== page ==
Villanova urns were likely of Gava origin but Gava people were R1a and very Northern autosomaly unlike all V13 finds. E-V13 is totally related to Girla-Mare culture which was non-IE speaking and it may well be this culture held the proto-Etruscan language. Or that simply put Lemnian language was just a survivor of what used to be formerly much more widespread language (instead of them being some recent migrants as some have suggested).

    We know all Thracians were E-V13 as the Girla Mare merged with Gava elements to form the entire range of proto-Thracian cultures.
    There are clear implicit suggestions E-V13 might have relation to Etruscans:
    1. Pšeničevo - all 3 finds are E-V13
    2. Pšeničevo derived of Insula Banului
    3. Insula Banului = Girla Mare + Gava
    4. Gava were R1a so that leaves Girla Mare for E-V13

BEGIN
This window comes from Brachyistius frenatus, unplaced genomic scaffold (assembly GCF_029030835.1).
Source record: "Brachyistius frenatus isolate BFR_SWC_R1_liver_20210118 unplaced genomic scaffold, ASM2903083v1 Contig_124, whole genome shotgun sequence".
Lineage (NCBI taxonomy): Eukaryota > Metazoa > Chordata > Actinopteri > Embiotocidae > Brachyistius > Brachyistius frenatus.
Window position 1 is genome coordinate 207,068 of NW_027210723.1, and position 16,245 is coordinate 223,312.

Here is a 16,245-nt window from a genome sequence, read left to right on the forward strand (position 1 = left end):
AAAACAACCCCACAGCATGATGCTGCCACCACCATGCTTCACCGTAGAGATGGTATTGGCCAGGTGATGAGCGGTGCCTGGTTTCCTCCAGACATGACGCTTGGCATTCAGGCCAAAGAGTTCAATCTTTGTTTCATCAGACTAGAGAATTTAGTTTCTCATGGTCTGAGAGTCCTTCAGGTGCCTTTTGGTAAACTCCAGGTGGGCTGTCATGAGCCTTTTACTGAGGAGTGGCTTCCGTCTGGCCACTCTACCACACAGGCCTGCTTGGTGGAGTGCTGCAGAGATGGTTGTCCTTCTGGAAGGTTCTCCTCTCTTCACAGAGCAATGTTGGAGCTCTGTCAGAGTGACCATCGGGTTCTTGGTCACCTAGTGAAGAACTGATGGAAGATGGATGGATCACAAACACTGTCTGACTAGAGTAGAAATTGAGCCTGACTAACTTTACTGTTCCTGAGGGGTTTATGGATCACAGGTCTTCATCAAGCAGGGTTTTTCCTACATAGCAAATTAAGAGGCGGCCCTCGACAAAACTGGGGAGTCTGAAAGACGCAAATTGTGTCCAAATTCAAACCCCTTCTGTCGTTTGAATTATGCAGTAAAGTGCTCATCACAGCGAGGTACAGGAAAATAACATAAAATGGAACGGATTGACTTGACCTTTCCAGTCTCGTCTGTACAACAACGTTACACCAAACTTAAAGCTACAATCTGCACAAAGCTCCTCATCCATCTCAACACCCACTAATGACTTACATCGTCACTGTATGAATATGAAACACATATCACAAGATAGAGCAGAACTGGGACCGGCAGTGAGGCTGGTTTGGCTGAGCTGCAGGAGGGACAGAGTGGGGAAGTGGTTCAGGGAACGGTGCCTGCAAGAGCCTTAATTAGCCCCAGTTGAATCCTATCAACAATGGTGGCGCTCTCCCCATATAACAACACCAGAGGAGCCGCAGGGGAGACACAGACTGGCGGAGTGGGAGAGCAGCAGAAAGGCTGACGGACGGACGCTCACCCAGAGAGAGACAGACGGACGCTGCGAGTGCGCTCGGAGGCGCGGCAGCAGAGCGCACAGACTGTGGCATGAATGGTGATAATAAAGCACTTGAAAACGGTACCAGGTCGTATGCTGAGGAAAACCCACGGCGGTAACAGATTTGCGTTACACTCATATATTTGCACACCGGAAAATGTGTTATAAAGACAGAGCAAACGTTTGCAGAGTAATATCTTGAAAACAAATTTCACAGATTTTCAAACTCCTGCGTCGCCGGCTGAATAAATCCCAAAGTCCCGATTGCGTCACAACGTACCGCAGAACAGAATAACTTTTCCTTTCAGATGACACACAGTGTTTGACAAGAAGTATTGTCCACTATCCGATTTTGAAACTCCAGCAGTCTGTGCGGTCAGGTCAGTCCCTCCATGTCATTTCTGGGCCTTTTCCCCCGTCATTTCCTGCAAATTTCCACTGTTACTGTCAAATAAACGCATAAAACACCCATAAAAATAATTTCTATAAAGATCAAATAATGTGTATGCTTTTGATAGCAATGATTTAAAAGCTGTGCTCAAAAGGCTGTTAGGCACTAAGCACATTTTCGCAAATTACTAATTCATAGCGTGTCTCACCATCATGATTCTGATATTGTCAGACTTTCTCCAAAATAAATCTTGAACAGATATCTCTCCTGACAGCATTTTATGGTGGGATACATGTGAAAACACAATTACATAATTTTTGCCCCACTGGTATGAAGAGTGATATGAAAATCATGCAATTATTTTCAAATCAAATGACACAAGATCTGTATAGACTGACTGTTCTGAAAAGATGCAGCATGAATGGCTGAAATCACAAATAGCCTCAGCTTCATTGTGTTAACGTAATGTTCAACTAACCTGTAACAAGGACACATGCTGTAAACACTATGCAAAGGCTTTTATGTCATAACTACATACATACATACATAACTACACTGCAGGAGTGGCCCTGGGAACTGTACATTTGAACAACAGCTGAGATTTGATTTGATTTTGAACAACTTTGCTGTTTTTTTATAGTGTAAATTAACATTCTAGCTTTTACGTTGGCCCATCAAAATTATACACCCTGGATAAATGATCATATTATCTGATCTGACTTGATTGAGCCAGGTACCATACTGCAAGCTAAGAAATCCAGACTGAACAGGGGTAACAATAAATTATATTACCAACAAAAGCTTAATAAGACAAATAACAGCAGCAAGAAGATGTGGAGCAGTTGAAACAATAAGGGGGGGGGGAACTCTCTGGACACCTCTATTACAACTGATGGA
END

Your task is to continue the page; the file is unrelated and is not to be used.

5. Girla-Mare was non-IE speaking
    6. Villanovan urns very close to Gava urns.
    7. The only Etruscan Y-DNA J-L283 find is of certain MBA Balkan origin.
    All Thracians EV13? Where did you get that info?

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    Quote Originally Posted by bigsnake49 View Post
    All Thracians EV13? Where did you get that info?
    EIA Pshenichevo finds are E-V13, one LIA Thracian also. E-V13 flooded the Thrace in LIA. Thracian language has strong affinities to the Baltic group, and Gava culture carried R-Z282, Gava played part in Pshenichevo ethnogenesis.. Thracians were a LBA/EIA people, there were no Thracian speakers in "Thrace" in MBA in all likelihood. Also one "Scythian" (i.e. Getae) from Moldova was E-V13, another was R-Z2106. So basically out of 6 Iron Age finds that can be attributed to Thracians 5 were E-V13.